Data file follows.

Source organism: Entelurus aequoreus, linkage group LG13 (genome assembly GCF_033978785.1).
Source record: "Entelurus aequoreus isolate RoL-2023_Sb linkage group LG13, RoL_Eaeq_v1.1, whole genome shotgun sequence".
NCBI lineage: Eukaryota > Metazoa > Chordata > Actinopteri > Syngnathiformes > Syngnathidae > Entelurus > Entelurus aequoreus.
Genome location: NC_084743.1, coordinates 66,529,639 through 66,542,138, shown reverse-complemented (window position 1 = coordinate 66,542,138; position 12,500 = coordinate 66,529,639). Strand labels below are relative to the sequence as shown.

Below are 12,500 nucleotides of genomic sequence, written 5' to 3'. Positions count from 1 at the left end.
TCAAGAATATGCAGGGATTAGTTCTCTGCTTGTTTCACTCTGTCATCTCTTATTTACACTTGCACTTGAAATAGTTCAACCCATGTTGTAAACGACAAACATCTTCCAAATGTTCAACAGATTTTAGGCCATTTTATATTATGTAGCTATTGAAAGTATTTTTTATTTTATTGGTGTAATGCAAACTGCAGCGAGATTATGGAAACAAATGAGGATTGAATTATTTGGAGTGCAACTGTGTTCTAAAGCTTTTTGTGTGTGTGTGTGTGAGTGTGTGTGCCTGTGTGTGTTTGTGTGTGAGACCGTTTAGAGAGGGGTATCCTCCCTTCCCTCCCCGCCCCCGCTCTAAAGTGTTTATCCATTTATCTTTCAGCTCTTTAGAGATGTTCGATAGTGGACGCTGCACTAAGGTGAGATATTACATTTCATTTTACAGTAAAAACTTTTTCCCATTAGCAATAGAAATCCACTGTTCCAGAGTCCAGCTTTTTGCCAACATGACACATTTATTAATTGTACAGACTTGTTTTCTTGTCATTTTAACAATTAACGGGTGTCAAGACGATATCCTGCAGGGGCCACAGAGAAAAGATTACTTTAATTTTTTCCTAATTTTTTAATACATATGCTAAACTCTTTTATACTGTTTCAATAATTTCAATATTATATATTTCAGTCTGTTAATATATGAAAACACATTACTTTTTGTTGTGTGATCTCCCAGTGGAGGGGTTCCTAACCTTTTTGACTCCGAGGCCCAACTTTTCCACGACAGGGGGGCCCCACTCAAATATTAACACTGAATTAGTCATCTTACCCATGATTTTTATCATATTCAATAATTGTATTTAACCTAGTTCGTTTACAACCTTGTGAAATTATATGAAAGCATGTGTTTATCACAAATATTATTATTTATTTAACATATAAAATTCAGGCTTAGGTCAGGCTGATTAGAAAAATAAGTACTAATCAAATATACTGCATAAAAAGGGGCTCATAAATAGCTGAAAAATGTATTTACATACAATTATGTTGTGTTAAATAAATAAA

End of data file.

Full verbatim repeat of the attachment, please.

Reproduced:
Source organism: Entelurus aequoreus, linkage group LG13 (genome assembly GCF_033978785.1).
Source record: "Entelurus aequoreus isolate RoL-2023_Sb linkage group LG13, RoL_Eaeq_v1.1, whole genome shotgun sequence".
NCBI lineage: Eukaryota > Metazoa > Chordata > Actinopteri > Syngnathiformes > Syngnathidae > Entelurus > Entelurus aequoreus.
Genome location: NC_084743.1, coordinates 66,529,639 through 66,542,138, shown reverse-complemented (window position 1 = coordinate 66,542,138; position 12,500 = coordinate 66,529,639). Strand labels below are relative to the sequence as shown.

Below are 12,500 nucleotides of genomic sequence, written 5' to 3'. Positions count from 1 at the left end.
TCAAGAATATGCAGGGATTAGTTCTCTGCTTGTTTCACTCTGTCATCTCTTATTTACACTTGCACTTGAAATAGTTCAACCCATGTTGTAAACGACAAACATCTTCCAAATGTTCAACAGATTTTAGGCCATTTTATATTATGTAGCTATTGAAAGTATTTTTTATTTTATTGGTGTAATGCAAACTGCAGCGAGATTATGGAAACAAATGAGGATTGAATTATTTGGAGTGCAACTGTGTTCTAAAGCTTTTTGTGTGTGTGTGTGTGAGTGTGTGTGCCTGTGTGTGTTTGTGTGTGAGACCGTTTAGAGAGGGGTATCCTCCCTTCCCTCCCCGCCCCCGCTCTAAAGTGTTTATCCATTTATCTTTCAGCTCTTTAGAGATGTTCGATAGTGGACGCTGCACTAAGGTGAGATATTACATTTCATTTTACAGTAAAAACTTTTTCCCATTAGCAATAGAAATCCACTGTTCCAGAGTCCAGCTTTTTGCCAACATGACACATTTATTAATTGTACAGACTTGTTTTCTTGTCATTTTAACAATTAACGGGTGTCAAGACGATATCCTGCAGGGGCCACAGAGAAAAGATTACTTTAATTTTTTCCTAATTTTTTAATACATATGCTAAACTCTTTTATACTGTTTCAATAATTTCAATATTATATATTTCAGTCTGTTAATATATGAAAACACATTACTTTTTGTTGTGTGATCTCCCAGTGGAGGGGTTCCTAACCTTTTTGACTCCGAGGCCCAACTTTTCCACGACAGGGGGGCCCCACTCAAATATTAACACTGAATTAGTCATCTTACCCATGATTTTTATCATATTCAATAATTGTATTTAACCTAGTTCGTTTACAACCTTGTGAAATTATATGAAAGCATGTGTTTATCACAAATATTATTATTTATTTAACATATAAAATTCAGGCTTAGGTCAGGCTGATTAGAAAAATAAGTACTAATCAAATATACTGCATAAAAAGGGGCTCATAAATAGCTGAAAAATGTATTTACATACAATTATGTTGTGTTAAATAAATAAA